Lincoln Pius X Catholic High School

Gutierrez earns honor in space-themed essay contest

Amanda Gutierrez, a freshman at Pius X, has been named a semifinalist in the Artemis Moon Pod Essay Contest by Future Engineers and NASA, a national competition that asked K-12 students to imagine leading a one-week expedition at the Moon’s South Pole.

Approximately 14,000 essay submissions were received from K-12 students across the country and over 1,000 eligible judge volunteers comprised of educators, professionals, and space enthusiasts helped review essays, and chose 155 semifinalists.

As a semifinalist, Amanda will receive an Artemis Prize Pack filled with space-themed prizes plus the opportunity to attend a series of virtual Artemis Explorer Sessions with NASA experts. On April 7, the contest will be narrowed to nine national finalists, who will be interviewed about their essays. In May, the grand prize winners will be announced, each of which will win a family trip to attend NASA’s Artemis I launch at Kennedy Space Center.

Here is Amanda’s essay:

“3,2, 1, …Liftoff!” I jerk backwards as 10 million pounds of thrust launch me skyward. An adventure of a lifetime is about to begin.

Dream Big Moon Pod touches down on the lunar south pole at the edge of Shackleton Crater. My crewmates, Silvanus (a chemist) and Neptune (a hydrologist), and I have traveled 250,000 miles to install and program EER, the Endothermic Electrolysis Reactor, which will provide a source of fuel and oxygen for future lunar pioneers. Through the process of electrolysis, EER collects, filters, and splits water molecules using a tubal filtration system ten feet below the lunar surface. By separating the hydrogen and oxygen, EER will provide fresh supplies of breathable oxygen for future landings. Hydrogen will be converted to fuel so that rockets will have a readily accessible source of refueling. Then it will store the finished products in pressurized tanks.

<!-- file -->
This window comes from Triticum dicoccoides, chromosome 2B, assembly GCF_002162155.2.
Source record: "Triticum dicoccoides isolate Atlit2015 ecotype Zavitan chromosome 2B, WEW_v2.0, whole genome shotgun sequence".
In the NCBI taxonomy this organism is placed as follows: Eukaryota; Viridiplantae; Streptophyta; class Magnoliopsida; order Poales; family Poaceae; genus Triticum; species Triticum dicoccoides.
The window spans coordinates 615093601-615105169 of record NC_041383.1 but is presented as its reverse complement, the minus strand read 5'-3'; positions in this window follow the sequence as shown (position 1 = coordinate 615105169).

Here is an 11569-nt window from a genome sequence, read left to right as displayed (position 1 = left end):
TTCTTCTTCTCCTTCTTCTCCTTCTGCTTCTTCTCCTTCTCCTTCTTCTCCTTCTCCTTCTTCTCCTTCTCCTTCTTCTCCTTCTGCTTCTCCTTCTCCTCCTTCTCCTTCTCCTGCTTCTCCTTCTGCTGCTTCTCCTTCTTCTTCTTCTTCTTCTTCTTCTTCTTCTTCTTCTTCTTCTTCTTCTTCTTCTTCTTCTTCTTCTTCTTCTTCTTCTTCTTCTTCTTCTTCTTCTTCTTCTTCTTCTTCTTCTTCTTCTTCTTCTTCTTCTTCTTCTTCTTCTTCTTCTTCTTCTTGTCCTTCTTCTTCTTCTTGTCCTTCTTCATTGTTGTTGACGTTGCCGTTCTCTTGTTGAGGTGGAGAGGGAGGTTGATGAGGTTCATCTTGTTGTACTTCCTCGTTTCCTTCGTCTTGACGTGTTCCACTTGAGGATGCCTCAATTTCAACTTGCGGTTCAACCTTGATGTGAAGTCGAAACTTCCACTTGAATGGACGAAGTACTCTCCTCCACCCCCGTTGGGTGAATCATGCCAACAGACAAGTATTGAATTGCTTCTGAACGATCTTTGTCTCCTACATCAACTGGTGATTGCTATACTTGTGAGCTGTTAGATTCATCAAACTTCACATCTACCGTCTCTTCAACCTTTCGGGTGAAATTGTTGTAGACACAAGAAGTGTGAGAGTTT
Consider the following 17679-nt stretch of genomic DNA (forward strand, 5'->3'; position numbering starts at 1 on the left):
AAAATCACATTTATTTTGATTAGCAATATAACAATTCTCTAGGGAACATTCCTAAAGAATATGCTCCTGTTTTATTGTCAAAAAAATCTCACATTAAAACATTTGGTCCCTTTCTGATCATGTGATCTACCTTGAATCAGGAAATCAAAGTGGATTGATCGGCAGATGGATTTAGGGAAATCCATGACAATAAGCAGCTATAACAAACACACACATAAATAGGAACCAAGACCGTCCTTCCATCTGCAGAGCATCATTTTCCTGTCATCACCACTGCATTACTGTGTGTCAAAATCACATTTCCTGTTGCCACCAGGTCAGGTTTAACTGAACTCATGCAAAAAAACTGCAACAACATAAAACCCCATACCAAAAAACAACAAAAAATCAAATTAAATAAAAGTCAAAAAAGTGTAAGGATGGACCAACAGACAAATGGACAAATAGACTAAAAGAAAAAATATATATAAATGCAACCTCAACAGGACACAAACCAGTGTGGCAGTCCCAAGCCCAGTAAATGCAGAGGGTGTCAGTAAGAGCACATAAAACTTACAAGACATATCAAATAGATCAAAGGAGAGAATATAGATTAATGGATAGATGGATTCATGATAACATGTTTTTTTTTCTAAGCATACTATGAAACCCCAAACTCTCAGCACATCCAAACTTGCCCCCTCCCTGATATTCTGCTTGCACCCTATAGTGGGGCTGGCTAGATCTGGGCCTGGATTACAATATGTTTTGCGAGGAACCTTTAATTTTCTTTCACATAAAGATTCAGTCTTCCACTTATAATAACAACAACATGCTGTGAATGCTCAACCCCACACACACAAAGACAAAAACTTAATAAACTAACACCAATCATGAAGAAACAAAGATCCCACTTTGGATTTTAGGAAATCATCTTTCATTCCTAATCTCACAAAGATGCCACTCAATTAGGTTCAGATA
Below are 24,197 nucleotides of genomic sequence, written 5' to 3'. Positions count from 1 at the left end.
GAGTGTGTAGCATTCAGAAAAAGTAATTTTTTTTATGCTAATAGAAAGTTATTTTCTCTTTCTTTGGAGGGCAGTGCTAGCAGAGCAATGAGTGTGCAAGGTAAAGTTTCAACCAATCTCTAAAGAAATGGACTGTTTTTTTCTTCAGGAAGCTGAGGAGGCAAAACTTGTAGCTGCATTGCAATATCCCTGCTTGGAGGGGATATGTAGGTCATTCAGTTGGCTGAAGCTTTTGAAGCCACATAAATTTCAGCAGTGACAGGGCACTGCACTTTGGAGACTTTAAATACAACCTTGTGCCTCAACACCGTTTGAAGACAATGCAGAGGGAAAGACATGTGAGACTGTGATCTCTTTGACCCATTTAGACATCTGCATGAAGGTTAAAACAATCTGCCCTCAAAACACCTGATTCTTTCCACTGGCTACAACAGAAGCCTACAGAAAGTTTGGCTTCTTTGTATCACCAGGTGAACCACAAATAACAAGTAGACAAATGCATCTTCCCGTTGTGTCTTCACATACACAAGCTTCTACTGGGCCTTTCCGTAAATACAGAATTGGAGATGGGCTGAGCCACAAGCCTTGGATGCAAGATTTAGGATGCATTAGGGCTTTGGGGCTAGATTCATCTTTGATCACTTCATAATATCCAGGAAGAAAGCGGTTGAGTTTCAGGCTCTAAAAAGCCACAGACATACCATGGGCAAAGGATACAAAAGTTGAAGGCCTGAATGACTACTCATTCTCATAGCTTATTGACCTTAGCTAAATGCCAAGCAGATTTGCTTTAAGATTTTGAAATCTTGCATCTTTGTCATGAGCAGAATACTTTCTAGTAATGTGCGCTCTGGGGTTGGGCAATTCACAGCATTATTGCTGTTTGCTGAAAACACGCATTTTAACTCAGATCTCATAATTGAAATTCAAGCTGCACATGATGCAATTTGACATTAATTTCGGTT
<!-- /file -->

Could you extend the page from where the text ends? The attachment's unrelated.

My name is Luna. I am the mission commander, the pilot, and an astronautical engineer. I designed EER and my role is to direct the effort and test the reactor. Silvanus is a chemist who specializes in splitting molecules. Neptune’s expertise is in isotope and groundwater hydrology. Using our comprehensive and diverse skill set, we will provide a practical tool that will change lunar exploration forever.

We unload EER from the moon pod, and drive to the center of the crater. We lodge it into the surface and begin testing. Suddenly, there is an implosion in the conversion-to-fuel compartment. The base of the compartment is fractured. No longer capable of conversion, I redesign the pressurized fuel tank into a converting structure. I then use an extra oxygen tank to substitute as a fuel tank. Finding no other structural flaws, I program the EER to be operational for five years.

“3,2, 1…Liftoff Moon Pod!”

The essay contest was issued in collaboration with NASA’s Artemis Program, which will land the first woman and the next man on the Moon. Using innovative technologies to explore more of the lunar surface than ever before, the Artemis Program will use what is learned on and around the Moon to take the next giant leap: sending astronauts to Mars.

As NASA sets out to inspire a whole new generation, the Artemis Generation, the essay contest invited students to imagine leading a one-week expedition at the Moon’s South Pole and to tell NASA all about it. This included writing about their expedition’s crew and technology, with an expectation of leaving their technology behind to help future astronauts explore the Moon.

On March 23rd, NASA held a virtual event, where contest participants had the opportunity to learn about space exploration from speakers including: NASA Astronaut, Ricky Arnold, Associate Administrator of NASA’s Human Exploration and Operations Mission Directorate, Kathy Lueders, and Associate Administrator of NASA’s Office of STEM Engagement, Mike Kincaid. At the conclusion of the event, the semifinalists were unveiled.

But there was one more surprise in store for all the students who submitted an entry: NASA will fly a digital copy of all 14,000 essays around the Moon aboard Artemis I.

For contest details, including a full listing of the 155 state/territory semifinalists, please visit: https://www.futureengineers.org/artemismoonpodessay

The NASA web feature can be viewed here: https://www.nasa.gov/stem/semifinal-round-of-artemis-moon-pod-essay-contest.html

About Future Engineers
Future Engineers hosts online innovation challenges for K-12 students. Previous challenges have helped produce historic achievements, from naming NASA’s Perseverance Rover to manufacturing the first student-designed 3D print in space. All challenges are offered free for student/classroom participation.

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